United States District Court, S.D. Florida
ALTMAN UNITED STATES DISTRICT JUDGE
MATTER comes sua sponte before the Court.
Rule of Civil Procedure 4(a) governs the contents of a
federal summons and requires that a summons “be signed
by the clerk” and “bear the court's
seal.” Fed.R.Civ.P. 4(a)(1)(F)-(G). Rule 4(b), by
contrast, governs the issuance of a federal summons
and provides that, on “or after filing the complaint,
the plaintiff may present a summons to the clerk for
signature and seal.” Fed.R.Civ.P. 4(b). Finally, Rule
4(m) requires a plaintiff, within 90 days after filing the
complaint, to serve that summons, along with a copy of the
complaint, on each defendant. Fed.R.Civ.P. 4(m).
Plaintiff filed its Complaint on September 3, 2019.
See Complaint [ECF No. 1]. On December 3, 2019-one
day after the 90-day service deadline had
expired-the Court reminded the Plaintiff of its obligation to
effectuate service and sua sponte extended the
service deadline on the Plaintiff's behalf. See
December 3, 2019, Order [ECF No. 5]. But, the Court warned,
“[f]ailure to serve the Defendant will result in
dismissal without further notice.” Id.
December 5, 2019, the Plaintiff attached a “Proof of
Service” document to a docket entry it labeled
“Summons Returned Executed.” See Proof
of Service [ECF No. 9]. In that “Proof of Service,
” the Plaintiff's process server attests that he
“went to Santander Arena . . . to serve a complaint and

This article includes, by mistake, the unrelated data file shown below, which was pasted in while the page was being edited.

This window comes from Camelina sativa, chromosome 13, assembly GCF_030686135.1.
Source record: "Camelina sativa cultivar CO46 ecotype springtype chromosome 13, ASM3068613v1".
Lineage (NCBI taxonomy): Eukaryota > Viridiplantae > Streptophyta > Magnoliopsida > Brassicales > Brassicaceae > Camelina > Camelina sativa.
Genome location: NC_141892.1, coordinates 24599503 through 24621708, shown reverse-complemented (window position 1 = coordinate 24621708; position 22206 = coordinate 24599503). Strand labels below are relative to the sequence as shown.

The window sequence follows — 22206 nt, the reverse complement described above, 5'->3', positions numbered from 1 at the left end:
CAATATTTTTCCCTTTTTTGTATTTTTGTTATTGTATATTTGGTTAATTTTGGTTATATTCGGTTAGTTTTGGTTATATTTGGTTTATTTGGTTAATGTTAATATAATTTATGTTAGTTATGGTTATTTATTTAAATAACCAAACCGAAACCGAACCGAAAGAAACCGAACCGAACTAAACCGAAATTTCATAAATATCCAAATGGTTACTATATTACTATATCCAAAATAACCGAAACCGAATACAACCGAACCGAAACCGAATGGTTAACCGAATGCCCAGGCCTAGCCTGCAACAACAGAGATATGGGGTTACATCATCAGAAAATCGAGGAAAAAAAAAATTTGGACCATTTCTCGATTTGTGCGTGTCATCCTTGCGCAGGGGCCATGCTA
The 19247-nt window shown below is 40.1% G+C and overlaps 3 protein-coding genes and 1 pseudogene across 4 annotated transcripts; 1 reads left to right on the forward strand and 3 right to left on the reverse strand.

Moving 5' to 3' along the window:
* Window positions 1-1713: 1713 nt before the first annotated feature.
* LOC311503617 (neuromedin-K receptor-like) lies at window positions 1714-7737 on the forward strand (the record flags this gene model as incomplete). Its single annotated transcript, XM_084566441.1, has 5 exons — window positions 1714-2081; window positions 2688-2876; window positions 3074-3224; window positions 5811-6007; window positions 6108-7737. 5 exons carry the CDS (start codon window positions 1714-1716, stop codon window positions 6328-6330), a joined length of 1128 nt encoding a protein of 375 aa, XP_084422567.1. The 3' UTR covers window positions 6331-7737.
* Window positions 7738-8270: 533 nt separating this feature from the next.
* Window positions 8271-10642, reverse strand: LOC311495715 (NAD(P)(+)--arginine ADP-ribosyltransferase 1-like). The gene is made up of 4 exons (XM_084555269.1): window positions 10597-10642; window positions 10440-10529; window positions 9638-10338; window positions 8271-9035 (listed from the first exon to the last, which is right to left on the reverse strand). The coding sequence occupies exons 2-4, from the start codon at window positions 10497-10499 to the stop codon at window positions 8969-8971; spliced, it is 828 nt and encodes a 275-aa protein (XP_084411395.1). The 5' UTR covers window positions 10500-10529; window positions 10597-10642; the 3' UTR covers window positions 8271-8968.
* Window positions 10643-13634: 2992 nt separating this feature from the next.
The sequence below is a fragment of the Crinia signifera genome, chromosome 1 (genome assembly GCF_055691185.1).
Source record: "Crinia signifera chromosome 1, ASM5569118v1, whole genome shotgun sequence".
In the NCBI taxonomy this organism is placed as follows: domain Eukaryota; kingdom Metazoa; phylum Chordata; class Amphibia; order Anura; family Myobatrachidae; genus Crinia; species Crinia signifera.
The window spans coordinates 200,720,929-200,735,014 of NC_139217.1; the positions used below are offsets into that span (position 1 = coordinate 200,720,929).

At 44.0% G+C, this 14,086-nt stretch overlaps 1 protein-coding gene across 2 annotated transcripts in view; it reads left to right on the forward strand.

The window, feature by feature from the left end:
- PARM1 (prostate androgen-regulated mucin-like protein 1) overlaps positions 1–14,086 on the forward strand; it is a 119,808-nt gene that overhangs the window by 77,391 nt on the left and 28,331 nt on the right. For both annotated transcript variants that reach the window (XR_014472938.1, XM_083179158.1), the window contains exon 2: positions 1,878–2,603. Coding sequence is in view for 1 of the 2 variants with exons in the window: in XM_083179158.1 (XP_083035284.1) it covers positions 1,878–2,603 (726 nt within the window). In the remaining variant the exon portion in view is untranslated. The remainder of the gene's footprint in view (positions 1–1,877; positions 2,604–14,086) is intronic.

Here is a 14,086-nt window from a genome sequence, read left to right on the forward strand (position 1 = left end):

summons” on the Defendant. Id. ¶ 1. But,
after setting out his intention to serve both the
summons and complaint, the process server then describes in
only the vaguest terms the “documents” he says he
served. Id. ¶ 3. Notably, the process server
never avers that he served the summons on the
is now clear why: The processs server never actually served
the summons on the Defendant. In fact, the Clerk of Court
never issued any summons at all. The Plaintiff
attached no exhibits, cover sheet, or proposed summons to its
Complaint. See Compl. And, after the Plaintiff
finally filed the cover sheet on September 4, 2019,
see Cover Sheet [ECF No. 4], there is no activity of
any kind on the docket until the Court's December 3, 2019
Order requiring proof of service. Specifically, until the
Plaintiff filed its “Proof of Service” on
December 5, 2019, no summons appears anywhere on the docket.
In other words, the “documents” the process
server says he served did not include-could not have
courts have “unquestionable authority” to control
their own dockets and may dismiss an action sua
sponte-provided the Court gives notice to the plaintiff
of its intent to dismiss and an opportunity to respond.
See Frank v. Schulson et al., No. 18-14779, 2019 WL
3545891, at *1 (11th Cir. Aug. 5, 2019); see also Dynes
v. Army Air Force Exch. Serv., 720 F.2d 1495, 1499 (11th
Cir. 1983) (holding that dismissal without prejudice for
failure to comply with a court order was not an abuse of
discretion). Despite the Court's unambiguous
instructions, the Plaintiff has failed both to (1) effectuate
service within the time prescribed by the Federal Rules and
to (2) comply with this Court's orders.
4(m) requires the Plaintiff to establish “good
cause” for this failure. See Fed. R. Civ. P.
4(m). But the Plaintiff has given no cause-let alone
“good cause”-here. Nor could he have. After all,
as the Eleventh Circuit has explained, any “reliance on
. . . the notion that the court was required to issue the
summons to [the Plaintiff] without any action on his part
does not amount to good cause, but rather to the sort of
inadvertence and negligence that specifically is not good
cause for delay.” Pierce v. Kyle, 445
Fed.Appx. 201, 202 (11th Cir. 2011).
the Court hereby ORDERS that this case is
DISMISSED without prejudice. The Clerk of
Court is directed to CLOSE this case. Any
pending motions are DENIED as moot.